The work done at Dougie Mac, the care given by its expert staff, is a gift so precious that many feel the need to say thank you.

People like ‘Tin Can Man’ John Leese MBE, who sadly passed away last week.

John, who I had the pleasure of interviewing a while back, raised more than £350,000 for the hospice in memory of his late wife Olwen who had been cared for by the staff at the Dougie Mac.

When he came on stage to receive his Editor’s Special Award at The Sentinel’s Our Heroes awards night, he said to me that he hadn’t done it for the praise.

It seems to me that, like than man who rattled his tin can for years for the charity he loved, no-one associated with the Blurton hospice ever does it for a pat on the back.

They do it because they are so grateful that when they and their loved ones are at their lowest ebb there is a local organisation, funded by local people to pick up the pieces.

What the Dougie Mac and its near neighbour the Donna Louise Children’s Hospice do is give dignity to the dying.

They make every moment count by relieving pain and suffering, creating memories and giving those left behind a reason to go on.

We’re rightly proud of our hospices because you simply can’t put a price on the services they provide.

Happy birthday, Dougie Mac, and thanks for everything.

Read my Personally Speaking columns in The Sentinel every Tuesday

Proud legacy that keeps on giving after 40 years

Sign pointing motorists to the Dougie Mac hospice.

There is a place in Blurton which is very close to the hearts of the people of North Staffordshire.

It’s a sprawling site, much of which isn’t visible as you drive past, and it may not look much from the outside.

However, looks can be deceptive and inside this very special place people find the strength, hope and courage to face the very worst that life can throw at them.

I am, of course, talking about the Douglas Macmillan Hospice which this year celebrates four decades of caring for people with life-limiting illnesses.

It is no exaggeration to say that most people in our neck of the woods know someone who has benefited from the ‘Dougie Mac’ – as it is known locally.

I’m no exception. My auntie Jean received invaluable support from the community nursing team during her final days.

Without the hospice, it is almost impossible to imagine just how many people with terminal illnesses, and their relatives, would cope.

This is the thought which perhaps spurred the pioneers back in the early 1970s who worked tirelessly to create what was the termed a ‘terminal care home’ here in the Potteries.

It was in 1969 that the North Staffordshire committee of the National Society for Cancer Relief (NSCR) received a grant of £50,000 to help create the Douglas Macmillan Home which was to be used exclusively for cancer patients.

A public fund-raising appeal was then launched with the aim of raising £330,000 in 10 years.

Thanks to the generosity of individuals, businesses and local authorities, the target was reached in just four years.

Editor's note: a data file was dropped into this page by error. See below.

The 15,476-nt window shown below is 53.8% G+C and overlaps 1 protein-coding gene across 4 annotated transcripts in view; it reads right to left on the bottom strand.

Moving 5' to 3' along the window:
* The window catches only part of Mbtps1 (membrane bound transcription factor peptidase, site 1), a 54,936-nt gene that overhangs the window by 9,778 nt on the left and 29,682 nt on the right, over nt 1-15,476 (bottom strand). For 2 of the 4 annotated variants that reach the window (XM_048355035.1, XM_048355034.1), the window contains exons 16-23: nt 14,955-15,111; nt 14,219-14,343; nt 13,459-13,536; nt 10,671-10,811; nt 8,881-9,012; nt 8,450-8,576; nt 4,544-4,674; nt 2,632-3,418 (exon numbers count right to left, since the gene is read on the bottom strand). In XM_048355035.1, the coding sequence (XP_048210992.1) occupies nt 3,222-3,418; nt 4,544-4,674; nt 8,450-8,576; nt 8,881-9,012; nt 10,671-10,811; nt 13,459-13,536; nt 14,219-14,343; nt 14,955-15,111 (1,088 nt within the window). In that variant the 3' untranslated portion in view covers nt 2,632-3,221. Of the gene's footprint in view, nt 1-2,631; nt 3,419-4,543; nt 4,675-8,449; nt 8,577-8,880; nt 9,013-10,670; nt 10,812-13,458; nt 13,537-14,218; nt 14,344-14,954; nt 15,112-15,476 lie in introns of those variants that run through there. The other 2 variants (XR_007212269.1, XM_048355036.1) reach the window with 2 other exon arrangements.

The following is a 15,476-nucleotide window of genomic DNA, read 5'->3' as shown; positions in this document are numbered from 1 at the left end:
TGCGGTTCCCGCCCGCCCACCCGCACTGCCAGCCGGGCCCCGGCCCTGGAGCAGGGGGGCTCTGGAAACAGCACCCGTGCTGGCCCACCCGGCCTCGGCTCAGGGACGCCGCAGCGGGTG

On January 2, 1973, the first in-patient was admitted to the home (the name hospice was introduced some years later).

As it has today, the in-patient unit had 28 beds – although, back then, each cost £7.20 per day. Patients were initially admitted for the remainder of the lives – whether that be a few days, several months or, as happened with one resident, 14 years.

When the home opened nursing staff consisted of five sisters, one staff nurse, two enrolled nurses and 15 nursing auxiliaries.

It’s a far cry from the Dougie Mac of today which boasts more than 250 full and part-time staff – including 50 people working out in the community – and more than 800 volunteers.

Over the years the home became a hospice which diversified so that it no longer focused its services solely on cancer patients.

From one main group of buildings which included the in-patient unit, a chapel and mortuary, the hospice has grown exponentially across the site.

The 1980s were a period of huge expansion for Dougie Mac, as summed up by Lynne Johnson who was the cook in charge when she joined in 1984.

She recalled: “During my 12 years of service I saw the hospice develop from a small, homely place to a centre of excellence – still holding on to the friendly atmosphere which attracted me initially.”

During the Eighties:
Bereavement care was introduced (1980)
Care in the community began (1983)
The day care unit became operational (1985)

A summerhouse was donated for the garden and the first ‘Light up a life’ Christmas tree service was held in 1989. This was also the year the hospice purchased its first computer which was used by the finance department.

Over the years a Community Nurse Specialist Team (PCNS), a Hospice at Home service and an Education Centre have all been added.

These are now all supported by a full range of clinical support services which include physiotherapy, occupational therapy, lymphoedema, chaplaincy, bereavement support, social work, psychology and diversional therapies.

As Dougie Mac celebrates its 40th anniversary this year, there’s no doubt its founders would be proud of their legacy which just keeps on giving to the people of North Staffordshire.

*The Sentinel will be publishing a special supplement to mark the Dougie Mac’s 40th anniversary in its editions on Tuesday, February 5.